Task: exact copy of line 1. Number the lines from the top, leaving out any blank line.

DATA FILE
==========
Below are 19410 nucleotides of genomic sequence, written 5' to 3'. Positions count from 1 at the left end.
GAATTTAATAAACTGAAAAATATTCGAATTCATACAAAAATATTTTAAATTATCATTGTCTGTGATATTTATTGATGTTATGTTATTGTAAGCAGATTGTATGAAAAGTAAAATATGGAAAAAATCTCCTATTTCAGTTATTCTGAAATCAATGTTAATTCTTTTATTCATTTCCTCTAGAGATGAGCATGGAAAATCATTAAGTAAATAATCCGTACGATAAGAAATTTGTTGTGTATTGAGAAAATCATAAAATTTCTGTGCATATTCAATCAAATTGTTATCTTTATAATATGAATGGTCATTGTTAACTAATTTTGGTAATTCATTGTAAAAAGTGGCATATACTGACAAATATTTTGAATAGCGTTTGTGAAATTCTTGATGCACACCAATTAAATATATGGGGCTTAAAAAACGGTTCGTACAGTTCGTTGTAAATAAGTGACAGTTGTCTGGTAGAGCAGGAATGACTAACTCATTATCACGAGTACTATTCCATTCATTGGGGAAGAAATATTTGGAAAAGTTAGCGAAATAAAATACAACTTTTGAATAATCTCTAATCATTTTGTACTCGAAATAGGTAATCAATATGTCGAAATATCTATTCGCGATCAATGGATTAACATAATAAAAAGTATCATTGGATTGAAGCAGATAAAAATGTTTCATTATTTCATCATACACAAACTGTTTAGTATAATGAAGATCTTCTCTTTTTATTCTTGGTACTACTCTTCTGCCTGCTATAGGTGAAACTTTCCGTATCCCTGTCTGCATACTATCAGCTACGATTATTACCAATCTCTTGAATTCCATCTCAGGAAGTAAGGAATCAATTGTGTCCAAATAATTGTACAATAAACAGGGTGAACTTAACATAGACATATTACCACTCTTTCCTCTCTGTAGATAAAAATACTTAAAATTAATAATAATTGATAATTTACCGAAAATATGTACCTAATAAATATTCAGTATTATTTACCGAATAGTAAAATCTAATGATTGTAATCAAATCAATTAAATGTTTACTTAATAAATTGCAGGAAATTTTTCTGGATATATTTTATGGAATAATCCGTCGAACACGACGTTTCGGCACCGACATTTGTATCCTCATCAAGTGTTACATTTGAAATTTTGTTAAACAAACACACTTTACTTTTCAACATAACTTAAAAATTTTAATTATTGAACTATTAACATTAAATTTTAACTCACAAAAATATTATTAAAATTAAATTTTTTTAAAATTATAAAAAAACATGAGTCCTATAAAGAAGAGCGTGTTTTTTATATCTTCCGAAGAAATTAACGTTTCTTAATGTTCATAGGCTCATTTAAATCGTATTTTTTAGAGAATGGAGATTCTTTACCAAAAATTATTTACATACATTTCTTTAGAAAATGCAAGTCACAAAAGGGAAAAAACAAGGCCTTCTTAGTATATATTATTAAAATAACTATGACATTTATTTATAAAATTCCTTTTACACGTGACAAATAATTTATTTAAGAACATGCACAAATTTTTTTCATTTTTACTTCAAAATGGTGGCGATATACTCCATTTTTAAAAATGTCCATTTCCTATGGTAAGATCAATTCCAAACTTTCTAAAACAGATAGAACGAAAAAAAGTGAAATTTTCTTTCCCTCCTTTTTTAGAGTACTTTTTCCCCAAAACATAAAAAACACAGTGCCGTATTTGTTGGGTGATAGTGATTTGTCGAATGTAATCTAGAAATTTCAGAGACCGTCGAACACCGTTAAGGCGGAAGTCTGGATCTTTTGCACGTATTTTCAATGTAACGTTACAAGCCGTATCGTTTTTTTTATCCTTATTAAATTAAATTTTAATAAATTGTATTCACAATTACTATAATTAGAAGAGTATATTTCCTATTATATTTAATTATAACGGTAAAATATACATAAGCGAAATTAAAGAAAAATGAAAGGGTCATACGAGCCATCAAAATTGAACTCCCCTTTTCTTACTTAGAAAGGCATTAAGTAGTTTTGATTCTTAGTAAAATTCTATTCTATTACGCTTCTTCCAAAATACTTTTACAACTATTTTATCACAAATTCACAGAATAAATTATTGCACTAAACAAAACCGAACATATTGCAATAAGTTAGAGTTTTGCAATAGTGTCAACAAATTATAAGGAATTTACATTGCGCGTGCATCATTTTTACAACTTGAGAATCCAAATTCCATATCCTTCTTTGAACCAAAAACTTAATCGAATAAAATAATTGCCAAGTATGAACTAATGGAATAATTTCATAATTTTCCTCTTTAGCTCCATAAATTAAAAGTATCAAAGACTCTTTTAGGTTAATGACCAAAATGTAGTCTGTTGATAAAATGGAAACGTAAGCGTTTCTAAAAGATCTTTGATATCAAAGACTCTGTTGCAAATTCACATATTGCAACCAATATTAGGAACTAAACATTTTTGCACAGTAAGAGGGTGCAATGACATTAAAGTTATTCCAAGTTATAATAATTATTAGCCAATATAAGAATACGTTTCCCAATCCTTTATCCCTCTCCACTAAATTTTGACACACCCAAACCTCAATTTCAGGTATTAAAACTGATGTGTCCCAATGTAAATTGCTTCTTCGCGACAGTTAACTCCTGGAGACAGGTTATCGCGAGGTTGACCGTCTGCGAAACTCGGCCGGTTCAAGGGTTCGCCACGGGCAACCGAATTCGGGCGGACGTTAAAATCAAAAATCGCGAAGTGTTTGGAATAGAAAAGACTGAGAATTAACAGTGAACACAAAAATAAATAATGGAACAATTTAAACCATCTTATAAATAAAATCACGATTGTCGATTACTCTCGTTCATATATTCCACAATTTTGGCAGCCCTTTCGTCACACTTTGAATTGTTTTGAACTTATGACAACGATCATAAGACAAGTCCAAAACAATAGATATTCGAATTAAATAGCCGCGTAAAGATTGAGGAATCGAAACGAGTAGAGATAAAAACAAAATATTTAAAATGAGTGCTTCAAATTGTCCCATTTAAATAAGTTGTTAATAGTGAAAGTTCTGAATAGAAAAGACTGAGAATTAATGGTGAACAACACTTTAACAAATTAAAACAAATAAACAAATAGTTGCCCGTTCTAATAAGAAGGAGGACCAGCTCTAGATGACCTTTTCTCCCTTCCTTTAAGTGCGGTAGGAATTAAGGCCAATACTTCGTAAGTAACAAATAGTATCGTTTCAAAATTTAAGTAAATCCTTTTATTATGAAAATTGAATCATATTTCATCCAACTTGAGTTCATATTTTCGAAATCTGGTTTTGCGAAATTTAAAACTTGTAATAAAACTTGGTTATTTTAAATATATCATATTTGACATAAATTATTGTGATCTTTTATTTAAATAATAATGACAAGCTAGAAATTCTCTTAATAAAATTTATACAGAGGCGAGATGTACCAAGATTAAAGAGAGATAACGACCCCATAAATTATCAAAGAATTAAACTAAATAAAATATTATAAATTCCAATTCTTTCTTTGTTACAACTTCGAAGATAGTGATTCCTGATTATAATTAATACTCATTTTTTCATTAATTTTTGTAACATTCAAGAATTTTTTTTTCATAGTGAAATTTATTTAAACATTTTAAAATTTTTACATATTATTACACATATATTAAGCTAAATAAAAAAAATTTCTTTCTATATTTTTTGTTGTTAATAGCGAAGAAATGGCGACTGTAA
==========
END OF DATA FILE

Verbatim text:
Below are 19410 nucleotides of genomic sequence, written 5' to 3'. Positions count from 1 at the left end.